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LILLE, France — A French prosecutor asked a criminal court on Tuesday to acquit former IMF chief Dominique Strauss-Kahn of a pimping charge for his role in what investigating magistrates argued was an organized sex ring using prostitutes.
Five of the six plaintiffs in the trial have dropped their accusations, and the prosecutor's request highlighted the difficulty of a potential conviction.
Investigating magistrates - who originally sent the case against Strauss-Kahn to trial over the objections of the same prosecutor - argued that the 65-year-old was the instigator of parties involving prostitutes from 2008 to 2011 in Lille, Brussels, Paris and Washington.
The charge of pimping, or "procuring with aggravating circumstances", was justified, magistrates said, because Strauss-Kahn took a principal role in planning the parties, and knew that the women who attended them were prostitutes. During the three-week trial in Lille, Strauss-Kahn consistently maintained he had no idea the women at the sex parties were prostitutes, and that he had not organized the parties himself.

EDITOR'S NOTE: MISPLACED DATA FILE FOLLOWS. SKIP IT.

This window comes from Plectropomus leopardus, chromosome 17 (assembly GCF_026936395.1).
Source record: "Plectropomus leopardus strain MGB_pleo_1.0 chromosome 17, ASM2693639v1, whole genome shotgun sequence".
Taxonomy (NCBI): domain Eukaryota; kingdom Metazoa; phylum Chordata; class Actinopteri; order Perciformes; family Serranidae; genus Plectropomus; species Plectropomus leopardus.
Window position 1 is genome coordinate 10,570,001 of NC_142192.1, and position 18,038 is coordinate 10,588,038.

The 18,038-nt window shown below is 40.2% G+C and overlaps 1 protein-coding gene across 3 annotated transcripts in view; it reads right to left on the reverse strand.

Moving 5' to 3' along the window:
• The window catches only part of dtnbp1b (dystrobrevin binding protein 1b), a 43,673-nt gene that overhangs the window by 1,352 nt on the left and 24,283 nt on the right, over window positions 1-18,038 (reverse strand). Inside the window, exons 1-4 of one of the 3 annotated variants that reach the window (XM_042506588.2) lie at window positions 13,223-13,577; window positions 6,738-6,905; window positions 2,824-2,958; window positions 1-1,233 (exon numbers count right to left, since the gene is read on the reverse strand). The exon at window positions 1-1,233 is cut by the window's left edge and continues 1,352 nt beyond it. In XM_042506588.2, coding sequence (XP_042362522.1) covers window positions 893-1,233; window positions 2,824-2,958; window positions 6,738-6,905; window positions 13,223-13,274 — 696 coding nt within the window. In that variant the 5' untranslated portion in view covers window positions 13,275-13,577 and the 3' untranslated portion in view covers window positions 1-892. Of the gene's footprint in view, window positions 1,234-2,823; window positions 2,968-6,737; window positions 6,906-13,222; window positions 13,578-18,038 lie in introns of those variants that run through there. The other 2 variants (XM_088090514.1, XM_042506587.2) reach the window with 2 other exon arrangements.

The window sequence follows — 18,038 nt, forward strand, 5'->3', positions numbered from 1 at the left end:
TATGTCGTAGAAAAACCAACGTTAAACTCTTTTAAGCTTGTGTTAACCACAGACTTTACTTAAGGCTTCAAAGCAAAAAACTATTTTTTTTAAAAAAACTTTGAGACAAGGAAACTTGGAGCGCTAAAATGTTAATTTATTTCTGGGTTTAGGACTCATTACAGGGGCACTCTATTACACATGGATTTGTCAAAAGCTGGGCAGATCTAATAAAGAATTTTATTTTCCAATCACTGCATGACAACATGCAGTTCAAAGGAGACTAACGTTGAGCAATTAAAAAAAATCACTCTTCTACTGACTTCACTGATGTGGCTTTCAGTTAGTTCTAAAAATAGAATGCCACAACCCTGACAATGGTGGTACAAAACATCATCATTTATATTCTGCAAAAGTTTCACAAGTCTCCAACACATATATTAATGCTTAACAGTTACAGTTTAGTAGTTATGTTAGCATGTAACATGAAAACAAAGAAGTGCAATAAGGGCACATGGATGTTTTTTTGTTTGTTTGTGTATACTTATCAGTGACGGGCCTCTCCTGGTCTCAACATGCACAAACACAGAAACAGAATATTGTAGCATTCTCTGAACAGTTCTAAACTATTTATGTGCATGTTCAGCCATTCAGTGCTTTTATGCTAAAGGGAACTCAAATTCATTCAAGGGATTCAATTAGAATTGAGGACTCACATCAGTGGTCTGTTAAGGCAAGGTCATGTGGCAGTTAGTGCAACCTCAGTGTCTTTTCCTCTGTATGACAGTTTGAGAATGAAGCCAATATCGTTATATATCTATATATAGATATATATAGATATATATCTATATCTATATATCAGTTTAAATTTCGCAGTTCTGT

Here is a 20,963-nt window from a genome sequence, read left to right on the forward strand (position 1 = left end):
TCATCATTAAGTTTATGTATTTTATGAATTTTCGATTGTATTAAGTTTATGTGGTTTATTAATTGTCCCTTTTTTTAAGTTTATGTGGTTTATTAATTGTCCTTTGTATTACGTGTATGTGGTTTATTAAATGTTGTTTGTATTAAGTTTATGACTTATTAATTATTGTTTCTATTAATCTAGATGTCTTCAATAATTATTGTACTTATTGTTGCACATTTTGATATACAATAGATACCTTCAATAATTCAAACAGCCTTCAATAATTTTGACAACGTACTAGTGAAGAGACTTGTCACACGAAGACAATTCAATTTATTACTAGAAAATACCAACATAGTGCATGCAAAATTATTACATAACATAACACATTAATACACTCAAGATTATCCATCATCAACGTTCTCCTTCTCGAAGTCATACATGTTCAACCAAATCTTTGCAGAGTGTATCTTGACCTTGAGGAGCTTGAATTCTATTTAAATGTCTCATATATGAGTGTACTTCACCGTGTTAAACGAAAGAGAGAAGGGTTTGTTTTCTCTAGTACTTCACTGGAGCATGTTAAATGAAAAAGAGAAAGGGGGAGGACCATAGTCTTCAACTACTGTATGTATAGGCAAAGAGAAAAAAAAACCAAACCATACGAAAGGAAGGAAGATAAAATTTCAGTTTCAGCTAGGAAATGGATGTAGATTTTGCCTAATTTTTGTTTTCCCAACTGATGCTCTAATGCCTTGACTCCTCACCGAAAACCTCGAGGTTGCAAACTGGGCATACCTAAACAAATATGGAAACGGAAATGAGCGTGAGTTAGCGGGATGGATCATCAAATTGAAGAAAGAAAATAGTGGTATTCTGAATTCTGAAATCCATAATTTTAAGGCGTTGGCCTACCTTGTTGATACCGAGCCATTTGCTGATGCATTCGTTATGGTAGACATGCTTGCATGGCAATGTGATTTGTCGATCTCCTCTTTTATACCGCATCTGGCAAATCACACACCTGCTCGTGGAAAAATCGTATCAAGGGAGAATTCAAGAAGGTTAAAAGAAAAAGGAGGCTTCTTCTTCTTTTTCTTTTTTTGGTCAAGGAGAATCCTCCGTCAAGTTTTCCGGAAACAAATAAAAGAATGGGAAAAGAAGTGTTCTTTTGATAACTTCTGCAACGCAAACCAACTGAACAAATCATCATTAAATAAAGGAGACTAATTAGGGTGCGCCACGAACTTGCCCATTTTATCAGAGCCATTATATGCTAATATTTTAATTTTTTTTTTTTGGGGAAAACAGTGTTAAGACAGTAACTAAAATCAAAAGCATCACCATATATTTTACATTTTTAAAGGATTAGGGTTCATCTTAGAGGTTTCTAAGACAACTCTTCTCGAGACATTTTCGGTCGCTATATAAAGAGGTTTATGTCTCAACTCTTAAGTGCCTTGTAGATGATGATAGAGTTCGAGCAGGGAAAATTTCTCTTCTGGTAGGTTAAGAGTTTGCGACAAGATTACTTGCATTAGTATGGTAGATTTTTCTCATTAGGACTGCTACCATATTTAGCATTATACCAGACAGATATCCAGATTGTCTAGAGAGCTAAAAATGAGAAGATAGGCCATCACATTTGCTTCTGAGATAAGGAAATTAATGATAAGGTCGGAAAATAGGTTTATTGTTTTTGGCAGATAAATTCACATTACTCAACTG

The trial is due to finish this week, with closing statements from the defense on Wednesday, but a verdict is not expected immediately. Strauss-Kahn was tipped to become French president before being accused of sexual assault by a New York hotel chambermaid in 2011. U.S. criminal charges were subsequently dropped, and the allegations that he participated in a French sex ring centered in the northern French city of Lille emerged later.
- Dominique Strauss-Kahn Trial: 5 Plaintiffs Drop Pimping Accusations
- Strauss-Kahn: I Didn't Know Women at Sex Parties Were Prostitutes
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